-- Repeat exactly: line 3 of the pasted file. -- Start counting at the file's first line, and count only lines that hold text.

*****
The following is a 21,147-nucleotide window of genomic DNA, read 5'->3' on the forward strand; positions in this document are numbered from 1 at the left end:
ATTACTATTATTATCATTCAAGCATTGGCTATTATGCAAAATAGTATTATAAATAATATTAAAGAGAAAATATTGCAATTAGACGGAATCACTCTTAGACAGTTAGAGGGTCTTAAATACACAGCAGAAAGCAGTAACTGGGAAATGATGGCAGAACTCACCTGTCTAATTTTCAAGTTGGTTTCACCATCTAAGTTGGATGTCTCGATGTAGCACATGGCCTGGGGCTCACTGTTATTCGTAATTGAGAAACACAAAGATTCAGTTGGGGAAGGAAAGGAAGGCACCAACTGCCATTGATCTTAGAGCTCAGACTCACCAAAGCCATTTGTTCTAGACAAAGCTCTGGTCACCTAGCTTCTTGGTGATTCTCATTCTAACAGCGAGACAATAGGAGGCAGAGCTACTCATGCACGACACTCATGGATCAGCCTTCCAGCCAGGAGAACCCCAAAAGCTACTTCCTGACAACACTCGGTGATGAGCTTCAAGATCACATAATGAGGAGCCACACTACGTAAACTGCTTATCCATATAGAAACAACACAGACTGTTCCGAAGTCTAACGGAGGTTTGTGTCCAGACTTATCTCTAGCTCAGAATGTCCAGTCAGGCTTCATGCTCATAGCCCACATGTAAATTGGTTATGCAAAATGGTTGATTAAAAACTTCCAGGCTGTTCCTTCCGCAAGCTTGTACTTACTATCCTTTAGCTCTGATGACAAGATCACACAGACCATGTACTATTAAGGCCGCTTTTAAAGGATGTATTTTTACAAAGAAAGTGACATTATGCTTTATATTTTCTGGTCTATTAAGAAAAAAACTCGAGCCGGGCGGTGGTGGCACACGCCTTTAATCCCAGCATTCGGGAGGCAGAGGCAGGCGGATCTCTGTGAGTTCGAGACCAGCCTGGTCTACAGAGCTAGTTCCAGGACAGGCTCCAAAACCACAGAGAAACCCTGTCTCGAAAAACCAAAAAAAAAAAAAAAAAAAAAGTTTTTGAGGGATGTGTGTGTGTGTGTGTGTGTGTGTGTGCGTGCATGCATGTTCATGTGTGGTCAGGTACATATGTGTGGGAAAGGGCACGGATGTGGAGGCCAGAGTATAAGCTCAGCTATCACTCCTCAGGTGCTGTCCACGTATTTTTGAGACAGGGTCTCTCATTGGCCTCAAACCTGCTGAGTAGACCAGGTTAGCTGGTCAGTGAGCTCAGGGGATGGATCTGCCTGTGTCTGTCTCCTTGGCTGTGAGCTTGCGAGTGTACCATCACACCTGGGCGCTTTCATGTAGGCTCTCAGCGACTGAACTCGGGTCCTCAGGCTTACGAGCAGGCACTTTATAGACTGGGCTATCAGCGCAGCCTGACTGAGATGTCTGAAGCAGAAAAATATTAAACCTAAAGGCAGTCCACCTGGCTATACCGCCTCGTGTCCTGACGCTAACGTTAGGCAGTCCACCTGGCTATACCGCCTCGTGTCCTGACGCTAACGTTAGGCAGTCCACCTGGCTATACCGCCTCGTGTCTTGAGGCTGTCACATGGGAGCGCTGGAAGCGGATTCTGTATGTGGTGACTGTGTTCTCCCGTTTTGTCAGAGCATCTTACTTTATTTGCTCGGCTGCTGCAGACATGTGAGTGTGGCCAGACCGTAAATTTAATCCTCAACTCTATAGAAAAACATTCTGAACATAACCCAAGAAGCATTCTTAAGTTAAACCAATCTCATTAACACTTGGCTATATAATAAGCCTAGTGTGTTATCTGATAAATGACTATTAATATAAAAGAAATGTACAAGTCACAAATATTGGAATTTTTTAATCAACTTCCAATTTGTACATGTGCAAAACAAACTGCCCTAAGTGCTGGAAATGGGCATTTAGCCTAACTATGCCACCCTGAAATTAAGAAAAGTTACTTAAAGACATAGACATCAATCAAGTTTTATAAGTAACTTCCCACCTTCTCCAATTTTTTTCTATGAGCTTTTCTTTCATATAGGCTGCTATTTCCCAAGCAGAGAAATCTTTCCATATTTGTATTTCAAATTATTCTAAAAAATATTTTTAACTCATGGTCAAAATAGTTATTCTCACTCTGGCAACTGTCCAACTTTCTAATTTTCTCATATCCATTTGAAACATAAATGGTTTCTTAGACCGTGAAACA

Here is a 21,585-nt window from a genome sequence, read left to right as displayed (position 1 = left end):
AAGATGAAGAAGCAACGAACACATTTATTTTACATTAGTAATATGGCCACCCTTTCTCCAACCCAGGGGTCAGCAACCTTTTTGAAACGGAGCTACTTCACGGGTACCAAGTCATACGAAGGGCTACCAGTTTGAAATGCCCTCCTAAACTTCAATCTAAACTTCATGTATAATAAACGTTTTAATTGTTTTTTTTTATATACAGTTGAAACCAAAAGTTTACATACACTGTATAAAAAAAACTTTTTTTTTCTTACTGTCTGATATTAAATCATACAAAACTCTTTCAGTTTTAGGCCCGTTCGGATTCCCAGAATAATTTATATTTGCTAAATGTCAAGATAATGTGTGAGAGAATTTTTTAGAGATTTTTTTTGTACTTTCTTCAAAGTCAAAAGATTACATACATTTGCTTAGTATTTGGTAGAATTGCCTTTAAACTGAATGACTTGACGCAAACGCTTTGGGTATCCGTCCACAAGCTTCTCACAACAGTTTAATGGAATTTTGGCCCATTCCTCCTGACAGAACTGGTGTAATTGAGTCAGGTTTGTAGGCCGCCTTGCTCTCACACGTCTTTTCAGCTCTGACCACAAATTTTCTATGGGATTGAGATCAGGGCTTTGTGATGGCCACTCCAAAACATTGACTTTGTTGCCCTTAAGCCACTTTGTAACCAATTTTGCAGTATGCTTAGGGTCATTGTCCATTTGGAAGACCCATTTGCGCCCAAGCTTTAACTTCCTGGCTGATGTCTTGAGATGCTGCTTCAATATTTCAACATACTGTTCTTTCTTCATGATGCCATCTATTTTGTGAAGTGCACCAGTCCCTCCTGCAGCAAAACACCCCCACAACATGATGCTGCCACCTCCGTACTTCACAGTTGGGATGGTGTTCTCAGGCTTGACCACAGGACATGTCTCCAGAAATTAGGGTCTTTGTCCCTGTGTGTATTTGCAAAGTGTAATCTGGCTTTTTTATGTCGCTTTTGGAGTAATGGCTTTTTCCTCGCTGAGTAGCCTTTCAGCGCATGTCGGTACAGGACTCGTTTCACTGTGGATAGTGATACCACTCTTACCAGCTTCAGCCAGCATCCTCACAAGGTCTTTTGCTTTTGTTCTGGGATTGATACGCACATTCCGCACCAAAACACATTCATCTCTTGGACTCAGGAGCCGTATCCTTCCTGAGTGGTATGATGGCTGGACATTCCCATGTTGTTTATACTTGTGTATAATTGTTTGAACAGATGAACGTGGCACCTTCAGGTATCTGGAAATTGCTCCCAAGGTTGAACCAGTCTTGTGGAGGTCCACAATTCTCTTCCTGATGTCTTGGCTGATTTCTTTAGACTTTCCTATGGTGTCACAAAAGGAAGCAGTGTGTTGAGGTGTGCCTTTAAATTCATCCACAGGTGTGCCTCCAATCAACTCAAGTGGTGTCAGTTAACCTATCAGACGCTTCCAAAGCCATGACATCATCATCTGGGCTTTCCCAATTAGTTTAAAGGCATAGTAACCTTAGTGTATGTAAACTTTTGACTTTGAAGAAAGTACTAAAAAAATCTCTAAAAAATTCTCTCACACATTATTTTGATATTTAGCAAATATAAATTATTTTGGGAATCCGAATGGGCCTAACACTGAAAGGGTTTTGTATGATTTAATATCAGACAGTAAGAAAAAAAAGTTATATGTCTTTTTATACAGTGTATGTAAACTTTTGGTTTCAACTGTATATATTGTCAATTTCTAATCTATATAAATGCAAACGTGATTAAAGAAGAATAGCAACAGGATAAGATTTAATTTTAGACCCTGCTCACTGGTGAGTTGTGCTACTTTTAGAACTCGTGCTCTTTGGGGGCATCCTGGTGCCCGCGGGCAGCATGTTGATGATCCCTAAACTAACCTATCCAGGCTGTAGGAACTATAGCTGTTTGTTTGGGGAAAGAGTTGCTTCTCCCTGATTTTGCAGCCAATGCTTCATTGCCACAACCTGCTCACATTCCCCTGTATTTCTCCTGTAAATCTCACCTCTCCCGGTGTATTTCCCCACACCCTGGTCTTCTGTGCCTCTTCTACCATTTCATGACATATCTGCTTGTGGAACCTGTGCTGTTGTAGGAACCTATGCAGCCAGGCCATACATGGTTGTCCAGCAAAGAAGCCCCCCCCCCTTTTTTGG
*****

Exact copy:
Here is a 21,585-nt window from a genome sequence, read left to right as displayed (position 1 = left end):